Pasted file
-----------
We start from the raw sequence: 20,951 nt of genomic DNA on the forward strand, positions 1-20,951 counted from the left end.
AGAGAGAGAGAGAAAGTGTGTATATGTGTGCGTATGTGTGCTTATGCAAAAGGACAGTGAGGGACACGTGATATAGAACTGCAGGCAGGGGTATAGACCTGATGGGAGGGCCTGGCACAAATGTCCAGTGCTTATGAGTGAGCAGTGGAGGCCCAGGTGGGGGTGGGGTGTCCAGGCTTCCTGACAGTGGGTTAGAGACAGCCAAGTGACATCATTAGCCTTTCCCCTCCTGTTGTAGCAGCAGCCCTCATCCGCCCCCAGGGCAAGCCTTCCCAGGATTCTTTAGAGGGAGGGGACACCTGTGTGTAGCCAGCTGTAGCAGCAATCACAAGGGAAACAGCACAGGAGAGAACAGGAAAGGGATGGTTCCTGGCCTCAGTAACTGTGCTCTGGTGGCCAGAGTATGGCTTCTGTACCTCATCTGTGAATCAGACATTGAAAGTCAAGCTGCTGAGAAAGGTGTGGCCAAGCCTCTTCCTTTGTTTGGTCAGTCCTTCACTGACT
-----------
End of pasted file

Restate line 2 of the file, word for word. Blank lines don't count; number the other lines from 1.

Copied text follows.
AGAGAGAGAGAGAAAGTGTGTATATGTGTGCGTATGTGTGCTTATGCAAAAGGACAGTGAGGGACACGTGATATAGAACTGCAGGCAGGGGTATAGACCTGATGGGAGGGCCTGGCACAAATGTCCAGTGCTTATGAGTGAGCAGTGGAGGCCCAGGTGGGGGTGGGGTGTCCAGGCTTCCTGACAGTGGGTTAGAGACAGCCAAGTGACATCATTAGCCTTTCCCCTCCTGTTGTAGCAGCAGCCCTCATCCGCCCCCAGGGCAAGCCTTCCCAGGATTCTTTAGAGGGAGGGGACACCTGTGTGTAGCCAGCTGTAGCAGCAATCACAAGGGAAACAGCACAGGAGAGAACAGGAAAGGGATGGTTCCTGGCCTCAGTAACTGTGCTCTGGTGGCCAGAGTATGGCTTCTGTACCTCATCTGTGAATCAGACATTGAAAGTCAAGCTGCTGAGAAAGGTGTGGCCAAGCCTCTTCCTTTGTTTGGTCAGTCCTTCACTGACT